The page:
Lucknow, March 5: The scientific exercise to conclude if a temple existed at the site where the Babri Masjid stood before demolition will begin in a week.
The Allahabad High Court bench hearing the Ayodhya dispute today asked the Archaeological Survey of India to start excavation and report on the progress on March 24, the next date of hearing.
The order came a day before the Supreme Court hearing on whether the undisputed part of the land in the complex should be handed back to its “rightful owners”. The land was in the Ramjanmabhoomi Trust’s possession before being acquired by the government.
The court said the excavation should be carried out without disturbing the makeshift temple, which means an area measuring about 10 feet of the chabutra (platform) where the idol of Ram is placed. The right of devotees to have a darshan at the makeshift temple is not to be disturbed.
Objections by the Vishwa Hindu Parishad and the Ramjanmabhoomi Trust as well as the Central Sunni Waqf Board and the All-India Babri Masjid Action Committee to the excavation were overruled by the court.
Faced with a fait accompli, the rival parties changed their tune, claiming that since the order had taken note of their misgivings, they saw nothing wrong in it.
“Prima facie we see nothing to object in the court’s order since it notes that the Supreme Court’s directive to maintain status quo at the disputed site would not be violated,” Jafaryab Jilani, lawyer and convener of the Babri committee, said.
Jilani left for Delhi to consult lawyers representing the Waqf board in the Supreme Court on the implications of the order. “We will express our considered view after discussions,” he said.
Ramjanmabhoomi Trust chief Ramachandradas Paramhans, who had earlier opposed the court’s suggestion to excavate the site and threatened agitation, also fell in line.
“We are happy that the court has ordered that the idol of Ram Lalla at the disputed site would not be shifted and the puja will continue as usual,” he said from Ayodhya.
The bench said excavation had become necessary after the report of a ground-penetrating radar survey conducted by Tojo-Vikas International Pvt. Limited in January.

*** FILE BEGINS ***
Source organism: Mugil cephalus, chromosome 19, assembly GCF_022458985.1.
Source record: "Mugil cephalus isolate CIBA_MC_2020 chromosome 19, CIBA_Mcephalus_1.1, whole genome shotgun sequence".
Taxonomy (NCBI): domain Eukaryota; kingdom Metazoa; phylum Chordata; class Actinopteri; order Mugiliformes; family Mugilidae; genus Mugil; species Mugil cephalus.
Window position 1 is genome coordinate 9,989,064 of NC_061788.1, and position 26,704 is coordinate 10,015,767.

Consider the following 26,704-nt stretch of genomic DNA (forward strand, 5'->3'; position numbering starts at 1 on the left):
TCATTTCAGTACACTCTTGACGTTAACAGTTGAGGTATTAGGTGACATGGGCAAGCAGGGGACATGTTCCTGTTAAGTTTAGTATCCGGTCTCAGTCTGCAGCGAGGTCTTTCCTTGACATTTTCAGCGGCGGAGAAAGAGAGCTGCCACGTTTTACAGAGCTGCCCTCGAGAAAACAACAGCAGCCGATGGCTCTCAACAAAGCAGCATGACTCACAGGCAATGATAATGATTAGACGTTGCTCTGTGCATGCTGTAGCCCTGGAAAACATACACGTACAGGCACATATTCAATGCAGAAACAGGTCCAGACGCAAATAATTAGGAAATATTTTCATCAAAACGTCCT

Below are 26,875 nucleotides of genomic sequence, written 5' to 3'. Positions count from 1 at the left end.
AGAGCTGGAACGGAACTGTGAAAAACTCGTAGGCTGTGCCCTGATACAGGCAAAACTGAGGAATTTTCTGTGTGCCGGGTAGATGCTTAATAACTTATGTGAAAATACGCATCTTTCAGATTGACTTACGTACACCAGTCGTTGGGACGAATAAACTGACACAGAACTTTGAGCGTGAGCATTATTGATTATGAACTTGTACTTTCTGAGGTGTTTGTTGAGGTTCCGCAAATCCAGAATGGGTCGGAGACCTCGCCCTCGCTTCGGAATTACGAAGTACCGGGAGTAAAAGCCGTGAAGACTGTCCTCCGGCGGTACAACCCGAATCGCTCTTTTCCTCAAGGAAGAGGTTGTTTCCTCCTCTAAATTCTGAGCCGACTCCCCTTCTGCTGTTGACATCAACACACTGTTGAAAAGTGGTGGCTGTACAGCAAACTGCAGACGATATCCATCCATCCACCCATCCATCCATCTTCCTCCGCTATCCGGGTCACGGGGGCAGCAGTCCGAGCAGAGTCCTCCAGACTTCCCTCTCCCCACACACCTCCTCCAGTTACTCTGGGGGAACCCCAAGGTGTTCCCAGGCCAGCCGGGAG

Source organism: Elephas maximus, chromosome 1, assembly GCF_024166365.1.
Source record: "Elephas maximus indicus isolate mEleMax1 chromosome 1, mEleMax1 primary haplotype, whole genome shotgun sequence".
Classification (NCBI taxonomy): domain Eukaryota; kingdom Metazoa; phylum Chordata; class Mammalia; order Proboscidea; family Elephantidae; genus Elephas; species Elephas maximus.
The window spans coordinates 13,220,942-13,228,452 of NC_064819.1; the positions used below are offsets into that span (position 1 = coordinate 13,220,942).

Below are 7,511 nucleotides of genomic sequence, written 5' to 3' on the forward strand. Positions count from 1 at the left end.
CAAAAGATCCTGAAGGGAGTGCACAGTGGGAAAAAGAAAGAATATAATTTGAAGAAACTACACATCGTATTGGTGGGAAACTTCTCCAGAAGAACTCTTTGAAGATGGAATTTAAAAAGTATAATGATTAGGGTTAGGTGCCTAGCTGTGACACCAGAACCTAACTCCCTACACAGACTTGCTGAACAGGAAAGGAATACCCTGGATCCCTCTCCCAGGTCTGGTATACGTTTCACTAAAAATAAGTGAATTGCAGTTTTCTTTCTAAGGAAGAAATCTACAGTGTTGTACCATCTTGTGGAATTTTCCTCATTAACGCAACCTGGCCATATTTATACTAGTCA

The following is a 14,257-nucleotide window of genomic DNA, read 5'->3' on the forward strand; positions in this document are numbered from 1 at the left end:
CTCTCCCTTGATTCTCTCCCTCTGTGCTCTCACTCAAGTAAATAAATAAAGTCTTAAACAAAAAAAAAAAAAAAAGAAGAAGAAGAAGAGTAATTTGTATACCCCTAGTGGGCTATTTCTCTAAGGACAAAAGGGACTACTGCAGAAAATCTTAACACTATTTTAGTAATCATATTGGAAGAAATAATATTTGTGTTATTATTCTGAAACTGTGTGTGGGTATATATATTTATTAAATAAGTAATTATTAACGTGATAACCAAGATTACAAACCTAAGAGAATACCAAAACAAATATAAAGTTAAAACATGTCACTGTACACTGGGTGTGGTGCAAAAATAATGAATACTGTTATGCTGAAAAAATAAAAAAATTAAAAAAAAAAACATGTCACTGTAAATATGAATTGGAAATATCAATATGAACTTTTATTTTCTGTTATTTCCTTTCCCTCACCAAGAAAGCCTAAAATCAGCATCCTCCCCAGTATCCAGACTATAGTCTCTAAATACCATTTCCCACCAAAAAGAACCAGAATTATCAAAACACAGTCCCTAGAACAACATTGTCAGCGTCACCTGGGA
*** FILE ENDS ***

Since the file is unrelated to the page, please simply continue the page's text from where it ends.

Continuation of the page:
It said the survey had detected a number of anomalies from 0.5 to 5.5. metres in depth that could be associated with ancient and contemporary structures such as pillars, foundations and walls, but their nature could be confirmed only “by systematic ground truthing, such as provided by archaeological trenching”.
The court order implicitly rejected VHP leader Ashok Singhal’s claim that the survey had shown existence of a temple underneath the disputed land.
“It (survey) is only a guidance to an archaeologist where to excavate. We are not recording any findings in regard to any foundation/construction on the basis of the report submitted by Tojo-Vikas International Limited,” the order said.
VHP general secretary Praveen Togadia, however, put up a brave face. “If the excavation corroborates our earlier findings of pillars and other remains of ancient temples which were recovered after the demolition of the Babri mosque, it will have a positive impact on the hearings by the Lucknow bench,” he said.
The court ordered the ASI to complete the excavation in a month and submit its report within a week after that.
It asked the ASI and the Union government to provide extra staff, if needed, to complete the work before the deadline. “If they are engaged in other work, it shall be suspended till the excavation in question is complete,” the order said.
Tojo-Vikas will assist the ASI by providing technical assistance at the time of excavation, the court said.
The court has asked the ASI to intimate the date of the commencement of the work to the officer on special duty, Ramjanmabhoomi-Babri Masjid, so that he can inform the contesting parties. The parties have been allowed to appoint nominees, including archaeologists, to watch the excavation by the ASI.
“Only one nominee of each contesting party at one time shall be entitled to remain present,” the court said.
The BJP, the VHP and government sources conceded that today’s order was a “logical follow-up” to the earlier survey.
“It is ultimately the excavation which will establish the direction (of the case) pursuant to the earlier approach. A clear indication that such a ruling would come was apparent from the radar report,” said a source.
The last line of the report suggested that if the court thought it necessary, it could confirm the survey’s findings by ordering physical excavation .